Do your responsibilities include planning meetings for yourself with (or for) others?
Tip 1: Create Agenda Items in OneNote.
While you are in OneNote, you can develop your agenda items from background materials and supporting information. OneNote is great for storing (and importing) detailed information from other sources such as the Internet, Word files, Excel files, PowerPoint, etc., as you continue to plan and develop the content for your meeting. If you need to share and get input from others, the OneNote Share feature comes in very handy during the preparation phase. You also have the option of emailing a OneNote page to a colleague.
Tip 2: Create Group(s) with Attendees in Outlook
If you meet with a group of individuals on a regular basis, you will want to create a group in Outlook that includes these individuals so your emails go out to them on a group basis. You can also easily keep track of who will be attending the meeting
Tip 3: Manage Your Calendar in Outlook
You can show others your availability for upcoming meetings and specify the range of dates and your availability type—busy, free, tentative, etc. The image on the left shows several options for viewing this information and whether you want to include details. Depending on you and your groups needs and wishes, you can also create group calendars that can be shared and emailed so that everyone is informed.
Tip 4: Take Meeting Notes in OneNote
Once your meeting begins and minutes need to be taken, you have two great OneNote options—if you have a laptop (or tablet) that supports handwriting conversion, you may want to use the Draw feature to write down the key points from the meeting. However, if your tablet doesn’t support “inking”—Ink to Text, you can still use your tablet to write down your minutes and then use a Windows PC with OneNote to convert the handwriting to text.
And you have yet another option, which is to record the minutes using the Audio feature (also includes a Video feature) in OneNote and is available on laptops. If you choose this option to capture your minutes, be sure you have a compatible microphone (and/or camera) for your laptop. Note: The OneNote app for tablets (iPad and Android) also allows you to record audio and video.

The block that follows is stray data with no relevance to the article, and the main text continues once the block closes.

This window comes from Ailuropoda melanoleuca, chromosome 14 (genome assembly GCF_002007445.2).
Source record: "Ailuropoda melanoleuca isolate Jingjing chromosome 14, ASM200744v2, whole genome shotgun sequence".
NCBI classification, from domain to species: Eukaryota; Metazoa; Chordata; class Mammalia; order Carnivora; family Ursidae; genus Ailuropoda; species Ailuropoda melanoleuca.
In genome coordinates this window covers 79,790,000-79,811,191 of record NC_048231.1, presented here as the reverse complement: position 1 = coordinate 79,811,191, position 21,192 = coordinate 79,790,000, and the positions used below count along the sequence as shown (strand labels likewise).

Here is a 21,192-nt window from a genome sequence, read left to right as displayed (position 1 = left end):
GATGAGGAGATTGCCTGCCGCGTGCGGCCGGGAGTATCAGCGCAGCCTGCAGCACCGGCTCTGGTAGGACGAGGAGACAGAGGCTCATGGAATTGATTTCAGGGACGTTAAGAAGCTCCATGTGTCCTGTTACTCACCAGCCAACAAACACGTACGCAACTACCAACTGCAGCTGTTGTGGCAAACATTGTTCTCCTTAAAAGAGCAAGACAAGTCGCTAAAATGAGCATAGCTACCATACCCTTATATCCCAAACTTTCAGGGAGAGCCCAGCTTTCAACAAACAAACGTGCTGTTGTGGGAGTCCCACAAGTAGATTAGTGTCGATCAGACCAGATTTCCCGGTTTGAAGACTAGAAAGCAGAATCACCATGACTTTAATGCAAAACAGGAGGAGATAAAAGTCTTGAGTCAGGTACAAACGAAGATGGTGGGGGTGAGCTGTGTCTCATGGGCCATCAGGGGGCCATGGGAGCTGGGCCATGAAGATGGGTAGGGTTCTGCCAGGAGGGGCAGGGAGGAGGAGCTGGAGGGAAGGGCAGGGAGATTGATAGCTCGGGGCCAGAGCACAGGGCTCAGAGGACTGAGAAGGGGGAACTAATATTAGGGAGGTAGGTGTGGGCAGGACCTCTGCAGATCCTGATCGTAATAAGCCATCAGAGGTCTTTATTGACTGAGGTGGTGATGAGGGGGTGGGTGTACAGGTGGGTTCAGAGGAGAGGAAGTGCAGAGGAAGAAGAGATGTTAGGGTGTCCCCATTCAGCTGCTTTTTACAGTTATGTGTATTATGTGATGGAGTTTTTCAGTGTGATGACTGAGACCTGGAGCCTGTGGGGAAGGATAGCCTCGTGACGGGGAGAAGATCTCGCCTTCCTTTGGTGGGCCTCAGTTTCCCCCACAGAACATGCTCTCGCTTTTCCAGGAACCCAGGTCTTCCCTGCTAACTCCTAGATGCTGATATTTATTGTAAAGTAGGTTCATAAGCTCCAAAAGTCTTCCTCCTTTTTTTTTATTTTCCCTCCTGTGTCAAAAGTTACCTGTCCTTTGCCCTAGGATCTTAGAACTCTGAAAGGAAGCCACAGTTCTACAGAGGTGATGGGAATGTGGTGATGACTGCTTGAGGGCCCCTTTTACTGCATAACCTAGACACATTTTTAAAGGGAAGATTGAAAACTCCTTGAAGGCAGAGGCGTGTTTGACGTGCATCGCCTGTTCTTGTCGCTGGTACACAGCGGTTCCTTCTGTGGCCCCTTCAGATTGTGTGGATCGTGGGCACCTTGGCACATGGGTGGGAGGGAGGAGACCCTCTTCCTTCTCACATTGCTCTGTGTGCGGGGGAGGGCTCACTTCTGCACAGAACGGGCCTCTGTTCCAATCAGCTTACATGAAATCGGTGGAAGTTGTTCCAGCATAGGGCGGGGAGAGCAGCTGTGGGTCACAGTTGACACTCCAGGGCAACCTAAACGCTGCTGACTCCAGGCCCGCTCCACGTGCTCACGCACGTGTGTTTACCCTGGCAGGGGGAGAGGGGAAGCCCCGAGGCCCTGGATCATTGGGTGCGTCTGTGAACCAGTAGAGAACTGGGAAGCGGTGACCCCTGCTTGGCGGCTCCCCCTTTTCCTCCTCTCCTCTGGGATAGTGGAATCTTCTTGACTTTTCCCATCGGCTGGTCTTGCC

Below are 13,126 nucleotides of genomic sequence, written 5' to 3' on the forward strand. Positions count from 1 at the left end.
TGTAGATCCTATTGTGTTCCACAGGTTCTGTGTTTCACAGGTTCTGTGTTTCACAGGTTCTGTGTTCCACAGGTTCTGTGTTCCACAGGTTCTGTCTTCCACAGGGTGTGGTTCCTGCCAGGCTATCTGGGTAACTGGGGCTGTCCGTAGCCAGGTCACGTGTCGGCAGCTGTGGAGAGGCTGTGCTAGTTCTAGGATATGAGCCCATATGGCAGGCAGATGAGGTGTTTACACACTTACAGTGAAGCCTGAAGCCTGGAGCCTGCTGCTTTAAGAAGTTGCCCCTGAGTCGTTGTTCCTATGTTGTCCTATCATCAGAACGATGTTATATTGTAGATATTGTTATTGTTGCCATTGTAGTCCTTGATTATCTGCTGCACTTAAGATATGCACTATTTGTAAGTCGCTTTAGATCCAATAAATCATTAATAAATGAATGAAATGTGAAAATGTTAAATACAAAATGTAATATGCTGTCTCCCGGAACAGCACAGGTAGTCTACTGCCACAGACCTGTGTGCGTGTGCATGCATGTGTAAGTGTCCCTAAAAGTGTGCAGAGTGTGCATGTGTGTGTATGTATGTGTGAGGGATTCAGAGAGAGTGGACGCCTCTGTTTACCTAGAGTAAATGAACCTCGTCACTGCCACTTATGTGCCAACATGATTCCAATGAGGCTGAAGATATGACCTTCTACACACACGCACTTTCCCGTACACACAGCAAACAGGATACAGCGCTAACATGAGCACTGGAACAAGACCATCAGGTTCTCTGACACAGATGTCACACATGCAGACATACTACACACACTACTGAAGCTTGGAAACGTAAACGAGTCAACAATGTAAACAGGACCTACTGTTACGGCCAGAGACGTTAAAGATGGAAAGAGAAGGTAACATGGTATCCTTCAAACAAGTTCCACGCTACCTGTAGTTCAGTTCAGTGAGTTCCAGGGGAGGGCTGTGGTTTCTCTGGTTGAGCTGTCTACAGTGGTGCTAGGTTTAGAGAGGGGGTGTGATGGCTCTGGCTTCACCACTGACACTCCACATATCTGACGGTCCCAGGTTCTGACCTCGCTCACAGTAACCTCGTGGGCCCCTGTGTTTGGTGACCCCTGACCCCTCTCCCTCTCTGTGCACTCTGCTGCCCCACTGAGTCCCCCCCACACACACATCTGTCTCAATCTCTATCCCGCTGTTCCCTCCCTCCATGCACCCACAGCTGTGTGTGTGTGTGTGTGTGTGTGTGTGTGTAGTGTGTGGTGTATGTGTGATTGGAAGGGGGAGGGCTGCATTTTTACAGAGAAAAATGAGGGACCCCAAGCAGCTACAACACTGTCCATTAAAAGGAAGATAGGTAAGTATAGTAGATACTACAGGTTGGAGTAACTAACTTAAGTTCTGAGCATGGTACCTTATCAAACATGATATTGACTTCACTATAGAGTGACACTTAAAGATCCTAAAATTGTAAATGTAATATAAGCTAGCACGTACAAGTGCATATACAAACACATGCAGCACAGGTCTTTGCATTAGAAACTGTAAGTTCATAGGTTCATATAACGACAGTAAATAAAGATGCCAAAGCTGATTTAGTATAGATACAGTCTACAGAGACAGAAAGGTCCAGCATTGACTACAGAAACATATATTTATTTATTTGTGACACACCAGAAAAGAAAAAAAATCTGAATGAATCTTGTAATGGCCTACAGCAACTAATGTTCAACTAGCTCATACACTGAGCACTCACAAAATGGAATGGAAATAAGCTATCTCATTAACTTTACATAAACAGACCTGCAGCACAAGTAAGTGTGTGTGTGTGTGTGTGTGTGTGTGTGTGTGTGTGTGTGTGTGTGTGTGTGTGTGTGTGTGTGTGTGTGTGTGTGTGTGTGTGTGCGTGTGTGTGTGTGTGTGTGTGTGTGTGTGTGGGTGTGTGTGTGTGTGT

Tip 5: Follow Up on To Dos and Tasks in Outlook and OneNote
After most meetings, there is typically some follow up to be handled or task assignments made to various individuals. Use Outlook to assign specific tasks to individuals and review the progress on task completion. If you created your task assignments in Outlook, you can easily put this information in OneNote and vice versa. However, the one drawback, at this point in OneNote, is that note tags created in OneNote don’t show up in Outlook—though I’m sure Microsoft must be working on getting this feature off “the wish list” and granted!
If you want to learn how to increase your productivity and efficiency, consider taking an online course on Outlook and/or OneNote in the Business Office Systems & Support program (BOSS) at Richland College. The Outlook 2016 course is 7½ weeks (listed as POFI 1104-83438). This course also includes preparation to take the MOS certification exam for Outlook 2016. The OneNote 2016 course (POFI 1104‑83448) is also being offered online for 7 ½ weeks. Click this link for more details on dates for both courses.
Richland College is in northeast Dallas and located at 12800 Abrams Road. For more information, please contact Angela Nino at email@example.com or call 972-238-6215.